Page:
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WASHINGTON (Reuters) - U2 lead singer Bono appealed to Congress on Tuesday for a "Marshall Plan" to provide aid to the Middle East much like the massive relief the United States provided to rebuild Europe and counter extremism after World War Two.
"When aid is structured properly, with a focus on fighting poverty and improving governance, it could just be the best bulwark we have against the extremism of our age," the rock star and anti-poverty campaigner testified to the Senate Appropriations subcommittee that oversees foreign aid.
Bono urged U.S. lawmakers to act quickly to counteract "an existential crisis" in Europe, with nationalist parties rising in several countries and even Britain considering leaving the European Union.
The hearing took place as lawmakers put the final touches on a new spending plan that may include steep international aid cuts.
But Republican Senator Lindsey Graham, the panel's chairman, has called for a multibillion-dollar aid program to address the crisis in the Middle East and deal with millions of refugees fleeing violence in Syria, Iraq and other countries. [L2N17A105]
Backers of the plan say defeating Islamic State and other militant groups, and preventing the rise of new ones, will require humanitarian aid and economic development.
"I'm a pretty hawkish fellow, but I learned a long time ago ... that you are not going to win this war by killing terrorists," Graham said.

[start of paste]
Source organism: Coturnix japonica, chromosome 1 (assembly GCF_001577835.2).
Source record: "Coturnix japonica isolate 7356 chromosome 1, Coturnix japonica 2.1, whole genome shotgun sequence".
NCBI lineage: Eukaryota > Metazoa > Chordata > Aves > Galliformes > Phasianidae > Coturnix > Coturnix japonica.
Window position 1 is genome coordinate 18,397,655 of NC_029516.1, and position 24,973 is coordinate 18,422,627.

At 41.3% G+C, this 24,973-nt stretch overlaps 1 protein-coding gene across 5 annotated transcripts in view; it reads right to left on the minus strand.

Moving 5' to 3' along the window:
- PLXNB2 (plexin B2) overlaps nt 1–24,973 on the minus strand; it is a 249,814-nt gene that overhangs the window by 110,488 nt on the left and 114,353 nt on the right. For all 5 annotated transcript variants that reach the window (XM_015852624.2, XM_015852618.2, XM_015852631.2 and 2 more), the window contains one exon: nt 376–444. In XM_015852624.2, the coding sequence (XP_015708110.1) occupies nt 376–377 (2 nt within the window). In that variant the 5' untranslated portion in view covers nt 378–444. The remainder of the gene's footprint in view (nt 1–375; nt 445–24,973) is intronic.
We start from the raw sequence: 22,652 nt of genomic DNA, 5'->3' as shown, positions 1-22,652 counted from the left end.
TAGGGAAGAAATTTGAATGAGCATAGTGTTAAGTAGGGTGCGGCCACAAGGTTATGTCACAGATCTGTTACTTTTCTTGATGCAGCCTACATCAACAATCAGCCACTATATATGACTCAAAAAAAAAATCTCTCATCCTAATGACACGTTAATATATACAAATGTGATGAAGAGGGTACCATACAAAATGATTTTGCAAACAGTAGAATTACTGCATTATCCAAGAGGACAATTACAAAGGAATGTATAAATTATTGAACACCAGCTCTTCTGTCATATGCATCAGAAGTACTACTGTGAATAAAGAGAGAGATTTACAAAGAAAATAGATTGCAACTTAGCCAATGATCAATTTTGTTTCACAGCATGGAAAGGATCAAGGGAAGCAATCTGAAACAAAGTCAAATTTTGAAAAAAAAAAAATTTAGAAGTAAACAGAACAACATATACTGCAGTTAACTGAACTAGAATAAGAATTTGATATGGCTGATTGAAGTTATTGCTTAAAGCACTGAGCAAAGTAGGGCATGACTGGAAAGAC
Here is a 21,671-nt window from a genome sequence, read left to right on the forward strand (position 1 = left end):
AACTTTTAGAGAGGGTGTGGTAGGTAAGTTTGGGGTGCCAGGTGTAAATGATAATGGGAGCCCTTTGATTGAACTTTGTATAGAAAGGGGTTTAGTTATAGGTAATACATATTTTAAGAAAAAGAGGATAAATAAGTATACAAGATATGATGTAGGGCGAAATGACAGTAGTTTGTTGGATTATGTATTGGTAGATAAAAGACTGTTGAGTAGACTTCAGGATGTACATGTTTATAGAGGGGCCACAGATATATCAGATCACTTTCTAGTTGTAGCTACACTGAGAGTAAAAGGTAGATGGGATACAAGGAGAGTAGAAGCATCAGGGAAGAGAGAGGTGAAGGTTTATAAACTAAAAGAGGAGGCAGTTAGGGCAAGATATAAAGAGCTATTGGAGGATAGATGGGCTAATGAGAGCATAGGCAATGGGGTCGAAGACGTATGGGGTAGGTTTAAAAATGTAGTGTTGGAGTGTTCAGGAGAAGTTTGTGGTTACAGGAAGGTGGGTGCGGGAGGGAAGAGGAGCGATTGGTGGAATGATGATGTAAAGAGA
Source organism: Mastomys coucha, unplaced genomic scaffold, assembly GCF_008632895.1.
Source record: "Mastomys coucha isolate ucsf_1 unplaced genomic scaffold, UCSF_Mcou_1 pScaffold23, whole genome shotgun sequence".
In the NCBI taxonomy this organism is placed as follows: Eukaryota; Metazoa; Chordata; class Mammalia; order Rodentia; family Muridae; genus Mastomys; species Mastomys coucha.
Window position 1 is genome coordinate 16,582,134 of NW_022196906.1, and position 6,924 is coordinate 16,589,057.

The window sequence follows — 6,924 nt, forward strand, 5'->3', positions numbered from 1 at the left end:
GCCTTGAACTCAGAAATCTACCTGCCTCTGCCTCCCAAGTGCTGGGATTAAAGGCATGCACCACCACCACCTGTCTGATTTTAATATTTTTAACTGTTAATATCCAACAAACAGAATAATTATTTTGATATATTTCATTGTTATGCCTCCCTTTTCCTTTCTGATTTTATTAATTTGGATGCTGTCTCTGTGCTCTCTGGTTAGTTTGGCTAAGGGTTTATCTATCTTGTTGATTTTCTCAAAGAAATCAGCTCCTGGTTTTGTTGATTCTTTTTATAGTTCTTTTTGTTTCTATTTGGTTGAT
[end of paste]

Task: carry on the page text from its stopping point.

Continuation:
"We have a moment now that we haven't had in decades" in terms of political attention to the issue, said Kelly Clements, deputy high commissioner of the United Nations High Commissioner for Refugees.
Graham will have a difficult time getting support for a Middle East aid program from his fellow Republicans, who tend to be skeptical about international organizations like the United Nations and generally want tight controls on government spending.
At the hearing, Republican senators expressed concern about being effective for the American taxpayer and roles for partnerships with private companies.
Bono, who co-founded the international advocacy group ONE, has lobbied in world capitals for causes including debt relief, alleviating poverty and fighting AIDS.
He offered one novel suggestion for countering extremism.
"Don't laugh," Bono said, suggesting that the Senate "send in" comedians Amy Schumer, Chris Rock and Sacha Baron Cohen to counteract the militants' violent message.
"If you laugh at them when they're goose-stepping down the street, then it takes away their power," he said.
Reporting by Patricia Zengerle; Editing by James Dalgleish and Cynthia Osterman